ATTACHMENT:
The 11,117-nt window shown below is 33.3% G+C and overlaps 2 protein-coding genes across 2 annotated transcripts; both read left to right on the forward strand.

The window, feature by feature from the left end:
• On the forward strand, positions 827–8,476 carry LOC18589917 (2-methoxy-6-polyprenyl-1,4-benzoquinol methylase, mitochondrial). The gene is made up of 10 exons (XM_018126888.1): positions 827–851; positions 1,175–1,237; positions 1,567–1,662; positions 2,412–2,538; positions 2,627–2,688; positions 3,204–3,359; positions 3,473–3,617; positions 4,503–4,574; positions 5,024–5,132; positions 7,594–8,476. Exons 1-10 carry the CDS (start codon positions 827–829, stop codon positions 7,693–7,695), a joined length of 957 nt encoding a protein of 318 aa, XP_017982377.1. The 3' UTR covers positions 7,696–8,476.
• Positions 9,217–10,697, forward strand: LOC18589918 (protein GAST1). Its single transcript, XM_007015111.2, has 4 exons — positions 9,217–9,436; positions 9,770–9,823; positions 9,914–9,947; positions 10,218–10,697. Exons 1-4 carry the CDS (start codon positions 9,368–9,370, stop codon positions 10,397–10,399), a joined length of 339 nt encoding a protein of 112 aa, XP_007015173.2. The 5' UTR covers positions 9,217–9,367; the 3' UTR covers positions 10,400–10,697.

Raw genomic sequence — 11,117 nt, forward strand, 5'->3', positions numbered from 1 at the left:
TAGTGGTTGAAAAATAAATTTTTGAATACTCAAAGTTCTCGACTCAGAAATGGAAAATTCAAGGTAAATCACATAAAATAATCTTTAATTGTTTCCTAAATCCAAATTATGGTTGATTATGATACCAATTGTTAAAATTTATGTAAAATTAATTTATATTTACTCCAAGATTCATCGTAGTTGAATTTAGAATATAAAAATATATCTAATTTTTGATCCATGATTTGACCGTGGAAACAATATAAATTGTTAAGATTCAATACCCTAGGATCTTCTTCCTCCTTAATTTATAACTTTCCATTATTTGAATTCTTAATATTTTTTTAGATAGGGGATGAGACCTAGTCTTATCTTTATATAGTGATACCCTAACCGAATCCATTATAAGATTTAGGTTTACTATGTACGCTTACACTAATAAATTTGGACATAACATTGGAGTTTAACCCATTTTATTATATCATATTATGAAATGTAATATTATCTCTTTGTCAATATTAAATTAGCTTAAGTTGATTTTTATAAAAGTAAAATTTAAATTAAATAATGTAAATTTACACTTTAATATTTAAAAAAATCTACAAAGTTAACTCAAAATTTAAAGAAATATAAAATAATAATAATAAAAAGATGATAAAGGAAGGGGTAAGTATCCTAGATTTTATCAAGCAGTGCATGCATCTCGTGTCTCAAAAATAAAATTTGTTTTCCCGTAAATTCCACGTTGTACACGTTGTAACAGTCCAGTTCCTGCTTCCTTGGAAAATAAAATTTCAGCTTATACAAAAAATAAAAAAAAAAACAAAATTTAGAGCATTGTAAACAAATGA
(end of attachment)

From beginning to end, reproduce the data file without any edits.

The 11,117-nt window shown below is 33.3% G+C and overlaps 2 protein-coding genes across 2 annotated transcripts; both read left to right on the forward strand.

The window, feature by feature from the left end:
• On the forward strand, positions 827–8,476 carry LOC18589917 (2-methoxy-6-polyprenyl-1,4-benzoquinol methylase, mitochondrial). The gene is made up of 10 exons (XM_018126888.1): positions 827–851; positions 1,175–1,237; positions 1,567–1,662; positions 2,412–2,538; positions 2,627–2,688; positions 3,204–3,359; positions 3,473–3,617; positions 4,503–4,574; positions 5,024–5,132; positions 7,594–8,476. Exons 1-10 carry the CDS (start codon positions 827–829, stop codon positions 7,693–7,695), a joined length of 957 nt encoding a protein of 318 aa, XP_017982377.1. The 3' UTR covers positions 7,696–8,476.
• Positions 9,217–10,697, forward strand: LOC18589918 (protein GAST1). Its single transcript, XM_007015111.2, has 4 exons — positions 9,217–9,436; positions 9,770–9,823; positions 9,914–9,947; positions 10,218–10,697. Exons 1-4 carry the CDS (start codon positions 9,368–9,370, stop codon positions 10,397–10,399), a joined length of 339 nt encoding a protein of 112 aa, XP_007015173.2. The 5' UTR covers positions 9,217–9,367; the 3' UTR covers positions 10,400–10,697.

Raw genomic sequence — 11,117 nt, forward strand, 5'->3', positions numbered from 1 at the left:
TAGTGGTTGAAAAATAAATTTTTGAATACTCAAAGTTCTCGACTCAGAAATGGAAAATTCAAGGTAAATCACATAAAATAATCTTTAATTGTTTCCTAAATCCAAATTATGGTTGATTATGATACCAATTGTTAAAATTTATGTAAAATTAATTTATATTTACTCCAAGATTCATCGTAGTTGAATTTAGAATATAAAAATATATCTAATTTTTGATCCATGATTTGACCGTGGAAACAATATAAATTGTTAAGATTCAATACCCTAGGATCTTCTTCCTCCTTAATTTATAACTTTCCATTATTTGAATTCTTAATATTTTTTTAGATAGGGGATGAGACCTAGTCTTATCTTTATATAGTGATACCCTAACCGAATCCATTATAAGATTTAGGTTTACTATGTACGCTTACACTAATAAATTTGGACATAACATTGGAGTTTAACCCATTTTATTATATCATATTATGAAATGTAATATTATCTCTTTGTCAATATTAAATTAGCTTAAGTTGATTTTTATAAAAGTAAAATTTAAATTAAATAATGTAAATTTACACTTTAATATTTAAAAAAATCTACAAAGTTAACTCAAAATTTAAAGAAATATAAAATAATAATAATAAAAAGATGATAAAGGAAGGGGTAAGTATCCTAGATTTTATCAAGCAGTGCATGCATCTCGTGTCTCAAAAATAAAATTTGTTTTCCCGTAAATTCCACGTTGTACACGTTGTAACAGTCCAGTTCCTGCTTCCTTGGAAAATAAAATTTCAGCTTATACAAAAAATAAAAAAAAAAACAAAATTTAGAGCATTGTAAACAAATGA